If “Hereditary” insisted that home is where the horror is, while “Midsommar” found trouble in a far-flung paradise, then “Beau Is Afraid” arguably splits the difference: It’s a domestic chiller and a nightmare travelogue rolled into one. Determined to make it home in time for his mother’s funeral, Beau wanders through wildernesses both urban and suburban, through enchanted forests and animated deserts, by ambulance, by car, by cruise ship, by dinghy. (He also navigates a Möbius strip of cinematic references that bends its way from the mommy issues of “Psycho” to the dizzying simulacra of life in “The Truman Show” and “Synecdoche, New York.”) But by movie’s end, this battered, petrified soul seems to have barely moved — or rather, to have arrived where he first began.
It’s no coincidence that each of the four stories presents Beau with a different conception of home, or that each conception is found severely wanting. After fleeing his apartment, a gravely injured Beau finds himself recuperating in a well-appointed house where a friendly couple (Amy Ryan and Nathan Lane) look after him almost as painstakingly as they maintain their late son’s bedroom. But it’s clear from the mordantly satirical vibes (imagine a Todd Solondz remake of “Ordinary People”) and the house-arrest bracelet around Beau’s ankle that our bedridden hero has effectively exchanged one trap for another.
The third story springs Beau from that trap and leads him in a more hopeful, more stirring direction, and not merely because he manages to go several minutes without being abused or terrorized. I’m loath to say more, except that this chapter takes the form of a gorgeous coup de théàtre and situates Beau against lovely, striking animated landscapes (brought to life by the Chilean artists Cristóbal León and Joaquín Cociña, who directed 2018’s acclaimed “The Wolf House”). And it, too, conjures a startling vision of home, of a domestic bliss that Beau has scarcely allowed himself to imagine. It’s the movie’s loveliest moment and, perhaps for that very reason, its cruelest. Aster dangles the possibility of redemption only to snatch it gleefully away.
Will you cackle with him into the void? Or will you chuckle for a second, as I did, and squint to see if there’s anything more? “Beau Is Afraid” offers arresting confirmation of Aster’s talent and fresh evidence of his limitations. It’s a big, wildly ambitious swing of a movie, one that seems eager to liberate itself and its characters from the conventions of form and genre.
But that more expansive energy is at odds with and ultimately constrained by the story’s mother/man-child dialectic — a Freudian construct that feels reductive rather than revelatory, in a movie that’s never as scary or as darkly, transgressively funny as it seems to fancy itself.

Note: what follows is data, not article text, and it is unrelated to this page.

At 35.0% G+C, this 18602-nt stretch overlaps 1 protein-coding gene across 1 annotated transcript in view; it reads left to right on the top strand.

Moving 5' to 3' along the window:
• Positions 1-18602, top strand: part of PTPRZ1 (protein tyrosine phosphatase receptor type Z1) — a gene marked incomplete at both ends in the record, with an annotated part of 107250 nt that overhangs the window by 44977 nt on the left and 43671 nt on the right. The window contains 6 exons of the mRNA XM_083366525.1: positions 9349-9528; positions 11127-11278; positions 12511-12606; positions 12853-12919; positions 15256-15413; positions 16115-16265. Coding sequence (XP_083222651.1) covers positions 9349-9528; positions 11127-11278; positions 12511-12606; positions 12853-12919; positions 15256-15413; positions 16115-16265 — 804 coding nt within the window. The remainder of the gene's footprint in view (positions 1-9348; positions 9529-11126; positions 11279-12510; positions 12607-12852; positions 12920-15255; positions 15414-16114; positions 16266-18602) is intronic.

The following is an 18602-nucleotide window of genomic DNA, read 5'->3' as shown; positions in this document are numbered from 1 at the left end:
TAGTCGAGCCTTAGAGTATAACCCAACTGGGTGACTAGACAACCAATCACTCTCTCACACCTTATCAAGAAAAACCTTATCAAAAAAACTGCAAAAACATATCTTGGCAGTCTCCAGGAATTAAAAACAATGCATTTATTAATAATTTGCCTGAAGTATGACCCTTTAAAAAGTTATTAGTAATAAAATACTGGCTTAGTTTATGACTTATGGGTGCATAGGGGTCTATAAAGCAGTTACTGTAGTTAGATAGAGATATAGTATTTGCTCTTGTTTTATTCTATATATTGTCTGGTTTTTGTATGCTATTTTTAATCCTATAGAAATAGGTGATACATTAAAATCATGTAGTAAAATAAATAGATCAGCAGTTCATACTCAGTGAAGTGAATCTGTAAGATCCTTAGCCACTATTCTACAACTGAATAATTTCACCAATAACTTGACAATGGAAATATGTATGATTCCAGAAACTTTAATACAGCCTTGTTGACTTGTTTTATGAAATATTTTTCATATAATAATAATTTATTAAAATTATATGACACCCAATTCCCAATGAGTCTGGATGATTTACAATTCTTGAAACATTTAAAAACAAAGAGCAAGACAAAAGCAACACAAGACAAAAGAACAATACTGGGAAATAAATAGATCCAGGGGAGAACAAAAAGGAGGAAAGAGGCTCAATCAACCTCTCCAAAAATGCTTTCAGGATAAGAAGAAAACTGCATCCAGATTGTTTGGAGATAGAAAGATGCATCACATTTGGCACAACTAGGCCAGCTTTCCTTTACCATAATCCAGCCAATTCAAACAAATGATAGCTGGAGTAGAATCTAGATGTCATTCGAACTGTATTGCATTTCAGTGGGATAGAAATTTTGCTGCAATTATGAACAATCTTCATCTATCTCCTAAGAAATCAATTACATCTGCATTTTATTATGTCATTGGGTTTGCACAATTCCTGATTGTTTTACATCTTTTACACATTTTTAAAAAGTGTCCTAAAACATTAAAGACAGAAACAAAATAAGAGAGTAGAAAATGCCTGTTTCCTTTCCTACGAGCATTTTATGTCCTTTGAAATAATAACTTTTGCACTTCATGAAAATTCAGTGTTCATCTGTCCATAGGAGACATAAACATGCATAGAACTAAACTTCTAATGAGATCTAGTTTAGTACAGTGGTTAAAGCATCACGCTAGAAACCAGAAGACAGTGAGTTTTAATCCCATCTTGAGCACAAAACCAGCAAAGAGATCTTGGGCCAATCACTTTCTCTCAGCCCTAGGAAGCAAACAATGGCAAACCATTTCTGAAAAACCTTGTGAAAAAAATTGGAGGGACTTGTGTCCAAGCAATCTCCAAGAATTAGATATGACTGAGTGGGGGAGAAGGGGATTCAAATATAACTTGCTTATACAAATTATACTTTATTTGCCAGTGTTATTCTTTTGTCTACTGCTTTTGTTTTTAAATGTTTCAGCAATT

Aster does pull off some haunting visual flourishes, especially an image of a moonlit ocean that suddenly fades into a rapidly filling bathtub — a striking encapsulation of just how tiny Beau’s world is. But that sequence also draws us into a maze of too-carefully constructed flashbacks that serve mainly to drive home the well-established fact of Mom’s transcendent awfulness. We don’t learn nearly enough about young Beau (Armen Nahapetian), other than that he’s a shy, awkward kid living a life of remarkable luxury (Mona is a successful businesswoman) but an emotional life of unenviable poverty.
Exactly how impoverished will be made grindingly clear in the movie’s fourth and most punishing story, as Beau experiences a homecoming marked by funereal gloom, riotous sex, scrotal imagery, ritualistic humiliation, memorable faces (Parker Posey, Richard Kind) and crushingly repetitive speechifying, plus the discovery that no matter how low he’s sunk, he can always sink lower still.
Phoenix, of course, rarely seems more at home as an actor than in the lower depths, which works to the movie’s advantage. His anguish here is so immediately poignant and recognizable, so on-the-surface accessible, that it can trick you into thinking there’s more to Beau as a character than just a whimpering avatar of trauma. Part of the movie’s conceit is that Beau’s guilt is such a paralyzing, all-consuming force as to obliterate any sense of who he really is, what he’s really done, what he’s genuinely guilty of. As a character, he has scarcely more emotional definition than the little white figurine he purchases early on as a gift for his mom.
Aster has always had a weakness for treating his characters like chess pieces, moving them toward their grim fates with breathtaking, sometimes agonizing deliberation. That approach worked brilliantly in “Hereditary,” which turned its protagonist’s dollhouse dioramas into a startling visual conceit and a hell of a satanic metaphor. It’s far less effective in an ostensibly more unhinged, unbridled work like “Beau Is Afraid,” where even the most surreal intrusion and the nuttiest non sequitur feels calculated to within an inch of its life. Aster may ultimately be too much the formalist control freak to achieve the crazy, let-it-all-hang-out catharsis he’s chasing, and the elaborate trap he’s engineered for Beau seems to close, finally, on himself. He’s made a guilt trip to nowhere.
‘Beau Is Afraid’
Rating: R, for strong violent content, sexual content, graphic nudity, drug use and language
Running time: 2 hours, 59 minutes
Playing: Starts April 14 at AMC Burbank 16 and AMC Burbank Town Center 6